Smithville Fiddler’s Jamboree & Crafts Festival – July 4-5, Smithville (pictured)
Don’t miss the talent at this annual festival, which features various state and national championships, jam sessions and juried craft exhibitors. CONTACT: (615) 597-4163
Summer Celebration Lawn & Garden Show – July 10, Jackson
Colorful blooms and lush foliage will not only lift spirits, but also spark creative ideas and offer lessons in horticulture management that can save homeowners time and money. Hear fascinating presentations from the region’s leading gardening experts. Walk through beautiful garden displays and get plant problems diagnosed. Plus, you can purchase great performing plants at the Master Gardener Plant Sale. CONTACT: (731) 425-4768
Farm Bureau Young Farmers and Ranchers Rodeo – July 11-12, Pulaski
This new event will take place at 7:30 p.m. at Giles County Ag Park. Tickets will be sold at the event, with all proceeds benefiting Giles County Young Farmers and Ranchers. CONTACT: (931) 424-3761
36th Annual Uncle Dave Macon Days Festival – July 11-13, Murfreesboro
This festival honors the memory of Uncle Dave Macon, one of the first Grand Ole Opry superstars. Visitors can enjoy music, arts and crafts, food, storytelling and various competitions. CONTACT: (800) 716-7560
5th Annual Tojo Creek Gourd Gala – July 12, Lebanon
Local gourd artists will display their interesting art, provide demonstrations and answer questions about gourds and gourd art. CONTACT: tojocreek.com
Scopes Trial Play & Festival – July 18, Dayton
See history come alive at this two-day festival centered around the play “Front Page News” that tells the story of the 1925 Scopes Evolution Trial. There will be music on the courthouse lawn, arts and crafts, food, vendors and more. CONTACT: scopesfestival.com
Grainger County Tomato Festival – July 25-27, Rutledge
Celebrate the summertime fruit at this annual festival. Events include a Civil War encampment, arts and cultural exposition, tomato wars, entertainment and more. CONTACT: (865) 828-4222
Loretta Lynn’s Amateur Motocross Championships – July 28 – Aug. 2, Hurricane Mills
Watch some of the nation’s top amateur racers in this exciting AMA-sanctioned event. CONTACT: (931) 296-7700
Arts in August – July 30 – Aug. 29, Mount Pleasant
A month-long celebration of the arts in Maury County including various exhibits, children’s classes, a writers studio, songwriting competition and more. CONTACT: visitmountpleasanttn.com
Food, fireworks, time with your family – no matter what your favorite part of 4th of July festivities, towns across Tennessee are celebrating the nation’s birthday with tons of fun things to do.
From drag boat races to anvil shoots, from great food to live music, here is a list of Independence Day celebrations for you to enjoy with family and friends.
And of course, spectacular fireworks shows are included.
Freedom Festival – July 3, Hendersonville
Thursday, July 3, from 5:00-10:00 p.m. find craft booths, live music, a children’s play area, plenty of food and fireworks at dark. Local entertainment will begin performing at 6:00 pm and the fireworks will begin at 9:00 pm. Kidzone tickets are $5 for the first armband, $15 for a family of five. Visit the Freedom Festival website or call (615) 824-2818 for more information.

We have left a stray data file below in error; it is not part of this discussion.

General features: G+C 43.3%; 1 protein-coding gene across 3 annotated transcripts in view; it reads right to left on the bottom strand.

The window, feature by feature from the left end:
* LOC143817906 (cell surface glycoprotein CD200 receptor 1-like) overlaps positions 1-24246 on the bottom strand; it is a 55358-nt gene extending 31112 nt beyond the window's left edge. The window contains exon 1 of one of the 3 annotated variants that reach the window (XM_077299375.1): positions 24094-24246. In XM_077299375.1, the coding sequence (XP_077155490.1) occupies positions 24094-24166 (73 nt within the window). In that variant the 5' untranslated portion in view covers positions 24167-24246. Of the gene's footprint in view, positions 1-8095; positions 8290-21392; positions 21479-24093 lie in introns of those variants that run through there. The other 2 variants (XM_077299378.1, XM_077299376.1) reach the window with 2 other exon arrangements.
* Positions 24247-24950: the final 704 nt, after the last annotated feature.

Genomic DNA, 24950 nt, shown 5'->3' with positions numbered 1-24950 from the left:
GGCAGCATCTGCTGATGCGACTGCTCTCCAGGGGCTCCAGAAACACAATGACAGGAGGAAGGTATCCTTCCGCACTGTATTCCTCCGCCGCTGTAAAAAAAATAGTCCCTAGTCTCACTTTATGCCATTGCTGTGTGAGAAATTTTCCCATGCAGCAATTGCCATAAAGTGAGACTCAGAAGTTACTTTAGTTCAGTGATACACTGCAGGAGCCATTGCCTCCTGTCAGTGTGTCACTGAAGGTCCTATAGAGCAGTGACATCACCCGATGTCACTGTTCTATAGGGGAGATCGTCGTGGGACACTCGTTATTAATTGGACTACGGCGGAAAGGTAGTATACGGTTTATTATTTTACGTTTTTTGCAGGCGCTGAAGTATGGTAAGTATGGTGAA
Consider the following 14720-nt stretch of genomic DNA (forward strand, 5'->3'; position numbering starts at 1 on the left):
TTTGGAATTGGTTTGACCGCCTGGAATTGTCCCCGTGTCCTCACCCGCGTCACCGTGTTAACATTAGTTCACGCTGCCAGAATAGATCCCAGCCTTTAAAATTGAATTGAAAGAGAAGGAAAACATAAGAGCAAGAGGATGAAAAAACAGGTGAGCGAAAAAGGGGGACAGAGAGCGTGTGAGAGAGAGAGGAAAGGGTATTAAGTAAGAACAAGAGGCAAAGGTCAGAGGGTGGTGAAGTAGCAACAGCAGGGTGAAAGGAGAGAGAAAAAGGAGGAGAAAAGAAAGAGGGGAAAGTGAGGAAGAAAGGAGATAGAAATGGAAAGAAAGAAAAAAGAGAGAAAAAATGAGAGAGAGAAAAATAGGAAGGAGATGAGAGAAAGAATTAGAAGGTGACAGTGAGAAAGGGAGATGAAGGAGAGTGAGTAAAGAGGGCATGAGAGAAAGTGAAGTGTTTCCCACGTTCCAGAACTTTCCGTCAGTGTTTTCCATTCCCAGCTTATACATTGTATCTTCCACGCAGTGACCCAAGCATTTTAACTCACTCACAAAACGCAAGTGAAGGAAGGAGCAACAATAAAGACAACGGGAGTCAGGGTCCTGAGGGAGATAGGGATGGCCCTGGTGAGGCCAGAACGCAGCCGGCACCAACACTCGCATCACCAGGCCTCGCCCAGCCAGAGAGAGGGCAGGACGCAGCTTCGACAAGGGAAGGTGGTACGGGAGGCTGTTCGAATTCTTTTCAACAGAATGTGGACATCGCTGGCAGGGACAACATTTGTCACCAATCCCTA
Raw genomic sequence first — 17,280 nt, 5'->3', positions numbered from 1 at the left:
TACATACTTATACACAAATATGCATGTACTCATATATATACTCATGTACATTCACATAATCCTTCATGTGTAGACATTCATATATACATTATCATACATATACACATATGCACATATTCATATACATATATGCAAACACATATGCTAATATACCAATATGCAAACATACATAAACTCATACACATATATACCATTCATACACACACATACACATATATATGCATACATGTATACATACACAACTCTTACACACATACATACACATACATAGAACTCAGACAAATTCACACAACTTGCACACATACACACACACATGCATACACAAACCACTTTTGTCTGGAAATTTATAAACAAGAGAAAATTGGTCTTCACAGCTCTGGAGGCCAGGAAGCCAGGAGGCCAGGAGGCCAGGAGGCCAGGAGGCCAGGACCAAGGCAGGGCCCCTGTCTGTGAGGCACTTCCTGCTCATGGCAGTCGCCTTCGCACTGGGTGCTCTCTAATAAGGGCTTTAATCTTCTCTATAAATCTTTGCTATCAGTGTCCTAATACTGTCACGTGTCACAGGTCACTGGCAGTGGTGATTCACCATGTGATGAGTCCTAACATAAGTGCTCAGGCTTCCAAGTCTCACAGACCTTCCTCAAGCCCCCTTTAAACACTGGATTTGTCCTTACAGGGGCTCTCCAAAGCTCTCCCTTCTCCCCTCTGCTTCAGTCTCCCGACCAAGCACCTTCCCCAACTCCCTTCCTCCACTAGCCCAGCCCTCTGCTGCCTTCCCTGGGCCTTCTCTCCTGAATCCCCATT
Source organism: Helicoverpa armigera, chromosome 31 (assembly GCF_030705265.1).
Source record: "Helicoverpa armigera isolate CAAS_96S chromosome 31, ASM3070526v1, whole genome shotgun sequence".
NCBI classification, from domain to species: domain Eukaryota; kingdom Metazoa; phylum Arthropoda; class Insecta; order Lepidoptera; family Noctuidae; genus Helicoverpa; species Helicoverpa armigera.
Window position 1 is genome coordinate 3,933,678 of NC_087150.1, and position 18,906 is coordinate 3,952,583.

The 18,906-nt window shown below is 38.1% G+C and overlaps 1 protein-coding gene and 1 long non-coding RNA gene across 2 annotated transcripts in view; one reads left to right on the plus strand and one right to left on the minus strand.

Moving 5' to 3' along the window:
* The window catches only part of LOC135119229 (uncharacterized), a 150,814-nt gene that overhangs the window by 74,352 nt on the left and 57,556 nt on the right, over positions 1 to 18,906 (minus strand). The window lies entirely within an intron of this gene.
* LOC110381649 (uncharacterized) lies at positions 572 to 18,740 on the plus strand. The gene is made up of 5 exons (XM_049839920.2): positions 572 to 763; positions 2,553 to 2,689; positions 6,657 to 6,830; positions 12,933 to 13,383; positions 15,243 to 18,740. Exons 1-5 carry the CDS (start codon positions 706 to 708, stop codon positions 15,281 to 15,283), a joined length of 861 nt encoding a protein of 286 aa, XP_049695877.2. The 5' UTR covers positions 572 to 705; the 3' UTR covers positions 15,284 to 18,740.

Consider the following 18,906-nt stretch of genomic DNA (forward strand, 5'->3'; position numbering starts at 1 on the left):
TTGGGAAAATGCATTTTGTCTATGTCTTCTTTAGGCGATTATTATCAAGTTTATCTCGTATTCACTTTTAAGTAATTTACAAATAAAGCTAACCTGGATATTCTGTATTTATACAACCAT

Gatlinburg’s Fourth of July Midnight Parade – July 3-4, Gatlinburg
Gatlinburg kicks off the annual parade with the opening moment of the holiday at 12 a.m. on Friday, July 4. Members of the U.S. Army, Navy, Marines, Air Force, and Coast Guard, plus vintage military vehicles, local area public safety agencies, and lots more will appear in the parade. The parade stretches more than a mile in length and features more than 100 decorated floats, helium balloons, marching bands and more. Go to the event website or call (800) 568-4748 to learn more.
Celebration and Anvil Shoot – July 4, Norris
The Museum of Appalachia’s July 4th Celebration & Anvil Shoot recreates an old-fashioned Independence Day with an anvil shoot, authentic old-time music, patriotic ceremonies, demonstrations of pioneer skills like sassafras tea brewing, shepherding and rail splitting, and food. The anvil shoot is the highlight of the Museum’s July 4th festivities. Several times during the day, gunpowder is packed under the anvil and ignited. With a resounding boom, the hunk of iron bursts from a cloud of smoke. The earth literally shakes, and the deafening boom can be heard as far as 15 miles away. Call (865) 494-7680 or go to the event website for more information.
4th of July Celebration – July 4, Adams
This annual celebration includes picnicking, family fun activities, food and firework display. Call (615) 696-2593.
July 4th Celebration at Cherokee Park – July 4, Morristown
Free, day-long musical celebration for the family. Enjoy a variety of bands, children’s games and activities, ending with a firework display at sunset. Call (423) 586-5232 for more information.
Smoking the Water 4th of July Festival – July 4, Kingston
Celebrate Independence Day on the waterfront with a parade, Miss Firecracker Pageant, drag boat races, wake board competitions, food, live music, art show and an exciting fireworks show over Watts Bar Lake. To learn more, visit the festival website or call (865) 376-1356.
After the 4th, find more July events across the state here.
Are we missing your favorite Tennessee Fourth of July celebration? Let us know where you’ll be in the comments!
Nestled in Union City in rural West Tennessee, Discovery Park of America offers entertainment, education and family fun with more than 70,000 square feet of exhibits focused on science, history, nature, art and technology. Check out the video below for a sneak peek of the museum, then watch for a full article in an upcoming issue of Tennessee Home and Farm.
Learn more about the park at discoveryparkofamerica.com or call (731) 885-5455. 731-885-5455731-885-5455
Make the trip to Loretto, nestled in southern Middle Tennessee just south of Lawrenceburg, for farm-fresh peaches from Rosson Peach Orchard.
The family-owned farm grows many different types of produce, but specializes in the fuzzy summer peach. Rosson Orchard begins harvesting in June, continuing throughout the summer, growing a number of peach varieties including Challenger, Contender, Intrepid, China Pearl and Redskin.
SEE MORE: Peachy Ponderings: From Tree to Table
Visitors can also find fresh blackberries, blueberries, watermelons, corn, cucumbers, peppers, tomatoes and more produce that’s in season. Rosson sells its fruits and vegetables on site as well as at farmers markets in Lawrenceburg and Pulaski.
To contact the orchard and find out what’s in season, call (931) 629-4126.